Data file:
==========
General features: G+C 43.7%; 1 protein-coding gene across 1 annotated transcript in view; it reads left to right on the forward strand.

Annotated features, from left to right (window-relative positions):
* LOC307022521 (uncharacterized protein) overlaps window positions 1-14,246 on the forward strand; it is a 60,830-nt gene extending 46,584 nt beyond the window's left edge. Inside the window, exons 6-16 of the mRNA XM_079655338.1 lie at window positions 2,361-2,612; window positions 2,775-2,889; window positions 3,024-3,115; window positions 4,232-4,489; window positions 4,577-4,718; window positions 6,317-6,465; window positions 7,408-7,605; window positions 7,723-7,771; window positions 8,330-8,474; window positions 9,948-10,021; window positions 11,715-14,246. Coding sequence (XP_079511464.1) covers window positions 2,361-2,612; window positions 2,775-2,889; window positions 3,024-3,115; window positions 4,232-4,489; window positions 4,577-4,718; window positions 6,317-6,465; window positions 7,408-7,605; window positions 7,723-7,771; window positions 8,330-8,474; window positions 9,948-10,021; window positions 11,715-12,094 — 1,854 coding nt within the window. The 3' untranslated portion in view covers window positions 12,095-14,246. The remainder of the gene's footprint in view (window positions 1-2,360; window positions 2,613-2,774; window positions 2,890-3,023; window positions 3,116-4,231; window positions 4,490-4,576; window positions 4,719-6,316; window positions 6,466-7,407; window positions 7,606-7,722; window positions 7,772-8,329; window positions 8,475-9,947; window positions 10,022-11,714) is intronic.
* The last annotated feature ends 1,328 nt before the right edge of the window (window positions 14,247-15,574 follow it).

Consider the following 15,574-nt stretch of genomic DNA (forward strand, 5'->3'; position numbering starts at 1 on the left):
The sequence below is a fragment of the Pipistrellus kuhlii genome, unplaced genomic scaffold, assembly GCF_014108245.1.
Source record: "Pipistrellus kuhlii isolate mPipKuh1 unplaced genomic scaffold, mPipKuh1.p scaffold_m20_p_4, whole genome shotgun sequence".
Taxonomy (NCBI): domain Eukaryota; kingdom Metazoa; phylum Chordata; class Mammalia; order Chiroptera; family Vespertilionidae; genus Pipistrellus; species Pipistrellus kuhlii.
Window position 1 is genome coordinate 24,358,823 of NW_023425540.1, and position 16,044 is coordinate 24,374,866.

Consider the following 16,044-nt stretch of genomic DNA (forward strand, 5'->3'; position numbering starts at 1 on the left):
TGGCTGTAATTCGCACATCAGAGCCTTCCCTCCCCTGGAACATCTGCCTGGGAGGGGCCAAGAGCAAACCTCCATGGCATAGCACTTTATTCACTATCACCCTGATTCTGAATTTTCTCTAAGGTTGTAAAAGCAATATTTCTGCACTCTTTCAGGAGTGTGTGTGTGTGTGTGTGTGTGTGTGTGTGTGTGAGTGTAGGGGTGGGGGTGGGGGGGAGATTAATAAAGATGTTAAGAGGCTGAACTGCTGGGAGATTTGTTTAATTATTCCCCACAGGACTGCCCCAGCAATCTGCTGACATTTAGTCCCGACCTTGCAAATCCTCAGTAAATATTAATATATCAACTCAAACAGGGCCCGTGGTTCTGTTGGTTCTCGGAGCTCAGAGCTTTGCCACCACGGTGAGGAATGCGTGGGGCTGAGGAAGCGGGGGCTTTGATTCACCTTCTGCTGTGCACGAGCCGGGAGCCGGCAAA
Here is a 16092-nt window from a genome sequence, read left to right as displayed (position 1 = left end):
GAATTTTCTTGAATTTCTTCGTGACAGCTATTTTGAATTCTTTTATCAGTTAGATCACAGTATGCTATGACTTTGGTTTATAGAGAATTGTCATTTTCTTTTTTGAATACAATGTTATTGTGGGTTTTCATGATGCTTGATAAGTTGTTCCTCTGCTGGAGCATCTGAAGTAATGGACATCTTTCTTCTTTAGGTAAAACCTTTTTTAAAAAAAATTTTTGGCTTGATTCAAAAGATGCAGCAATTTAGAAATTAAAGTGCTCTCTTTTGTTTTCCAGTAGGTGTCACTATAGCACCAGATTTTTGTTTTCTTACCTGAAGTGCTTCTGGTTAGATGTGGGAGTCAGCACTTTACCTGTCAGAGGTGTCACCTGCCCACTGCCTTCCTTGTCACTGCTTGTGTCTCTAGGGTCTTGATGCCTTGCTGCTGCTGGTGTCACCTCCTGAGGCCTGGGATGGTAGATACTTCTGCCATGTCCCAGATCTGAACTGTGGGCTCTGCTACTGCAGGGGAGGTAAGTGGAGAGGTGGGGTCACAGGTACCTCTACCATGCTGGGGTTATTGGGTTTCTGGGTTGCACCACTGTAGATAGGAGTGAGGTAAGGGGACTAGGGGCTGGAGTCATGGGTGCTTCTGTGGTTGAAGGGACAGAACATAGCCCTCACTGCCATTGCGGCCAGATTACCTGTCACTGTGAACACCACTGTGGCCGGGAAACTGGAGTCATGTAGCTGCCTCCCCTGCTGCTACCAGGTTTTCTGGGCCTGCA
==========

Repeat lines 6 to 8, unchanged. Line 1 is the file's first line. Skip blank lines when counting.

The sequence below is a fragment of the Pipistrellus kuhlii genome, unplaced genomic scaffold, assembly GCF_014108245.1.
Source record: "Pipistrellus kuhlii isolate mPipKuh1 unplaced genomic scaffold, mPipKuh1.p scaffold_m20_p_4, whole genome shotgun sequence".
Taxonomy (NCBI): domain Eukaryota; kingdom Metazoa; phylum Chordata; class Mammalia; order Chiroptera; family Vespertilionidae; genus Pipistrellus; species Pipistrellus kuhlii.